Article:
Thursday, September 24, 2009

Square 62: Light box

Square 062

I have decided to buy a light box, but with ambivalence. I hate how medical science calls this condition Seasonal Affective Disorder. It is perfectly natural (not dysfunctional) for people's energy to go through cycles over the course of a year. Many animals in these latitudes hibernate. A few generations ago our own ancestors conserved essential resources by eating differently and sleeping through long nights in a warm cave. Many of the behaviours psychiatry calls mental illness are merely variations, our brains experimenting in order to adapt. Some, like the depression that afflicts some individuals in winter, are reasonable responses to social pressure that runs contrary to nature.

The primary yarn in this square is something from Dye-Version I bought at Kitchener-Waterloo Knitters' Fair earlier this month. These fiery colours evoke an Ontario landscape in autumn. This is one of the most beautiful times of year, but also a perilous one, when my moods and energy respond to the loss of daylight. Some years in October and November I have found my inner landscape eerily out of sync, disconsolate, bogged down, unable to celebrate the vividness around me.

Why am I buying a light box? Why do I submit to manipulating my own environment in an attempt to conform to societal standards I disapprove of? Why do I take a pill to treat a sickness that isn't sick?

The only answer I have is that when I am out of pace with the world, I suffer. No matter how misguided the system is, I have to live in it. And as long as I'm depressed, I won't have any power to change the system. We have to make some sacrifices, waver on our principles occasionally.

So I plan to purchase this thing. Maybe it's like sending my brain for a little vacation on a tropical beach, every morning of the winter. That, too, is something my caveman ancestors could not have done, but I have to admit I like the idea.

The four other other coloured yarns represent states of mind that pertain to this problem: grey for depression, gold for light, violet for creativity, and pale peach for peace.

Sunday, September 20, 2009

Square 61: Kettle Creek bag

Square 061

For years I have carried a small red canvas backpack my mother gave me, made by Kettle Creek Clothing Company. The name is embroidered on it in golden-brown thread. It is rugged and has already been repaired once by a friend, but is finally wearing out. Kettle Creek closed years ago, and cloth bags like this one are becoming hard to find. It is irreplaceable.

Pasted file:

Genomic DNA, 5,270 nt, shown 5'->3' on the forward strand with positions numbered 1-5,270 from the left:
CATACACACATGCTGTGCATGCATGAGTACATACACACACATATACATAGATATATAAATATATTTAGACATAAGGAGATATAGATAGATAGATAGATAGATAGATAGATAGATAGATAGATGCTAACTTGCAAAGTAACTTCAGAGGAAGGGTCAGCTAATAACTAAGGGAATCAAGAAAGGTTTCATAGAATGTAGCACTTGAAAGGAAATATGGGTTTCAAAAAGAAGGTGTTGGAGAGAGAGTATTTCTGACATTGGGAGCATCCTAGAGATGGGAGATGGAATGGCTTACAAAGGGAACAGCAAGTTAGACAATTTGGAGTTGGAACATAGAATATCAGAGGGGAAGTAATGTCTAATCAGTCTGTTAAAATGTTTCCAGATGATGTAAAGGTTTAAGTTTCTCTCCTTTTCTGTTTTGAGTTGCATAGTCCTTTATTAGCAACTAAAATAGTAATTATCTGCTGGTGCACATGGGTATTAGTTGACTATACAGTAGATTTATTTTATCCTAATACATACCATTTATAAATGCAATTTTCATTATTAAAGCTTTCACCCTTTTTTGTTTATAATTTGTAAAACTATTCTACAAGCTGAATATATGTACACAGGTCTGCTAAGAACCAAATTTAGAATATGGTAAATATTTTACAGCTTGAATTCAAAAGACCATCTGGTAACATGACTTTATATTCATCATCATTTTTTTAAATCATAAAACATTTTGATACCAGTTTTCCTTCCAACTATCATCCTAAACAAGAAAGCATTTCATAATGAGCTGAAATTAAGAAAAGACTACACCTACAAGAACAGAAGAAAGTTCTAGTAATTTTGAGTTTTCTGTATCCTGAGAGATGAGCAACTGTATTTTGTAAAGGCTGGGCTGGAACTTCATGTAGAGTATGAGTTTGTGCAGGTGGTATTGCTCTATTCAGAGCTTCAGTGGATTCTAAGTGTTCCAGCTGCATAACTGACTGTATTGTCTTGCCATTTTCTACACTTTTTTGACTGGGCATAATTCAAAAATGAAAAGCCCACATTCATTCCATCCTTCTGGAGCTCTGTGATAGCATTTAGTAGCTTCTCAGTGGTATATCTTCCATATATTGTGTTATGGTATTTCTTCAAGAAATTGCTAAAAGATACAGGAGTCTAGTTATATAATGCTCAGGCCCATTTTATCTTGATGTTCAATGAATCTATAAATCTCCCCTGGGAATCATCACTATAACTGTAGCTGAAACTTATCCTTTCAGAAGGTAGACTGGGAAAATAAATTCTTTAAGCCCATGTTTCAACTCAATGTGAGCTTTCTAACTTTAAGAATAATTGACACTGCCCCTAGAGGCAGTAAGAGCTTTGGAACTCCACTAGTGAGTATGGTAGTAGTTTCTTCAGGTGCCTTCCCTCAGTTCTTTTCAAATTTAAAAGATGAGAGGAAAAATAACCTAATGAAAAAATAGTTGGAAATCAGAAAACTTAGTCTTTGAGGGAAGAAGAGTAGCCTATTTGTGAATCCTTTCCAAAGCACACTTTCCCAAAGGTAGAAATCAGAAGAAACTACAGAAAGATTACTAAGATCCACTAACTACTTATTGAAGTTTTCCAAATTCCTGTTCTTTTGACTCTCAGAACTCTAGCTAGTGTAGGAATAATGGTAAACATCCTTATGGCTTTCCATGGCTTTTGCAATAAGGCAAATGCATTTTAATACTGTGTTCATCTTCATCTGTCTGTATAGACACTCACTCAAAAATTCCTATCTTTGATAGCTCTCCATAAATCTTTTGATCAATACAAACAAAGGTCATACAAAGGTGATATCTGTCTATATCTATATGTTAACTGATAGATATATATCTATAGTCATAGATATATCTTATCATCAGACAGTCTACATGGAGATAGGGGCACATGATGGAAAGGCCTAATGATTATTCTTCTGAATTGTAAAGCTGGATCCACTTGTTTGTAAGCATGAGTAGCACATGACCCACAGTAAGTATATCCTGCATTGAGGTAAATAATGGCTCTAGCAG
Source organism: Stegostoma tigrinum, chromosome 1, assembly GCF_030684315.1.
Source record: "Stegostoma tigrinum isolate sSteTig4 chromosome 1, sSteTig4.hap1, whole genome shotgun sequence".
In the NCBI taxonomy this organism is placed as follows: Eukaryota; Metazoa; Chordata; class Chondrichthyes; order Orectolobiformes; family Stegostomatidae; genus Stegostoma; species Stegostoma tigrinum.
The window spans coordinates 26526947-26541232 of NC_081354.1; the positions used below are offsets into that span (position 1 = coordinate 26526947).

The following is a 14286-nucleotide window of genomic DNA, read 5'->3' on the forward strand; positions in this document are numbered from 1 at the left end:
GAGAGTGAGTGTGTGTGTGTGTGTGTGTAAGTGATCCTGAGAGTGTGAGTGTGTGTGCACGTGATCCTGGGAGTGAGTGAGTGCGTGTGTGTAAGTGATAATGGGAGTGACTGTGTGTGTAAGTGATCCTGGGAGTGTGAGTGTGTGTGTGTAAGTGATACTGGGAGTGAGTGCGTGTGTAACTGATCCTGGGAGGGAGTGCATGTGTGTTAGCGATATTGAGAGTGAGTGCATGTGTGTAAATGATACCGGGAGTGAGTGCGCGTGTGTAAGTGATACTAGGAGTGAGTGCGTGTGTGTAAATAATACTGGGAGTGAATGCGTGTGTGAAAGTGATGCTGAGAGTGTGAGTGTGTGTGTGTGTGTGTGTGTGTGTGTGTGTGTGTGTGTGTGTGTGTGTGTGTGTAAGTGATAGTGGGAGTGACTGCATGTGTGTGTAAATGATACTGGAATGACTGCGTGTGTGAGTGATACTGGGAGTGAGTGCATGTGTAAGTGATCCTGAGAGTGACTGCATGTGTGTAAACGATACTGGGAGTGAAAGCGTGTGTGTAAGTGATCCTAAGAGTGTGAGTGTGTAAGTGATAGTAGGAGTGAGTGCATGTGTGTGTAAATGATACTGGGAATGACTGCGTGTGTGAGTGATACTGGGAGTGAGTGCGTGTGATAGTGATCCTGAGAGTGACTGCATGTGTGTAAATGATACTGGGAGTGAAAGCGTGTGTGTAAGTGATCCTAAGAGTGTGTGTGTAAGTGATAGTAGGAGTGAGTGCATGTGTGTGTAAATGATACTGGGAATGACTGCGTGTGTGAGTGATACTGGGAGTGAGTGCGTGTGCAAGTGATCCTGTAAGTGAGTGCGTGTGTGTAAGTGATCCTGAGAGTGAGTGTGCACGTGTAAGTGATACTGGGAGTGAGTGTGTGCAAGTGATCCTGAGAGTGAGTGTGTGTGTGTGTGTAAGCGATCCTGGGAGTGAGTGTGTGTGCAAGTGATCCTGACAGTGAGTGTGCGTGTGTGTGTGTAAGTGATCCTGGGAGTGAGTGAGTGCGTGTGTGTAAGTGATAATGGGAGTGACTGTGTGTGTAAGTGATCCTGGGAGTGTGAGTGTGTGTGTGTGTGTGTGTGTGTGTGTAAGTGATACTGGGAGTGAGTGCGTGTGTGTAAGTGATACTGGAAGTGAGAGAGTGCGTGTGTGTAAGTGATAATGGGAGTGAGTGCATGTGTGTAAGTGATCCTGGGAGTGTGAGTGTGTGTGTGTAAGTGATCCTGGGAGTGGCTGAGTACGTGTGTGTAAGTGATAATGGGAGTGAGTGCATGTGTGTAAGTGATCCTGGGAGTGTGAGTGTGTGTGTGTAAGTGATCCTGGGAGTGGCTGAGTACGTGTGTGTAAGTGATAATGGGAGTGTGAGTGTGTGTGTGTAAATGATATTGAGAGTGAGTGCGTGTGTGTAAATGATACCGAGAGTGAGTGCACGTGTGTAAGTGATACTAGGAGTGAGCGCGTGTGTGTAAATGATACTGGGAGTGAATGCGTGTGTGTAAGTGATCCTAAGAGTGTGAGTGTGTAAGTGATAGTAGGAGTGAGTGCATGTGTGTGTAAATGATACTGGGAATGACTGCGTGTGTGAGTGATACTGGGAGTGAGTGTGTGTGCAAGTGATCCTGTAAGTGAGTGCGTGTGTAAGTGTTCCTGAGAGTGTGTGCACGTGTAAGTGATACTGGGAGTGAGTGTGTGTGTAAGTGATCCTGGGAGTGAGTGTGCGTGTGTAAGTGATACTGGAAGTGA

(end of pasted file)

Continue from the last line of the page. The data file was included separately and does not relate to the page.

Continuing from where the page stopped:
For years after I came out, I used to head into Toronto once or twice a month to visit the gay village, meet men I had encountered online, go dancing at the bars and spend time with friends I had made there. I dated quite a few. I traveled light, and this bag would carry everything I needed for a weekend.

Those were exciting times but also lonely, I suppose. I had lost my social network and was starting over from nothing. I couldn't go back to where I had been, but had to figure out who I really was and what kind of people I belonged with. I was doing what every adolescent needs to do, twenty years late. Few relationships I made in those days have endured until now. I came out in 1996, and it was five years before I started to figure out where I fit in. It turned out to be Guelph after all, not Toronto, but the big city offered a quick fix. That sounds cheap, but you need something when you're on your own. Toronto kept me busy and allowed me to experiment, and that was valuable. I had few constant companions, but the red bag was one of them.

Later I used it more often for carrying my writing things to the E-bar above The Bookshelf, where I liked to hang out and work. Since I moved seven weeks ago and could walk to pick up groceries, the bag has proven useful but suddenly started to show its age.

In one patch on the bottom the threads are wearing bare. I am afraid to carry anything heavy in it. Soon it will become useless.

I used to keep old, broken, lovely things that had sentimental value attached, but I am trying to overcome that habit. In striving for a simpler life, you can't afford to hold onto clutter. One day soon I must let go of this bag, but I need to retain the stories that hang from the fabric. They are part of who I am.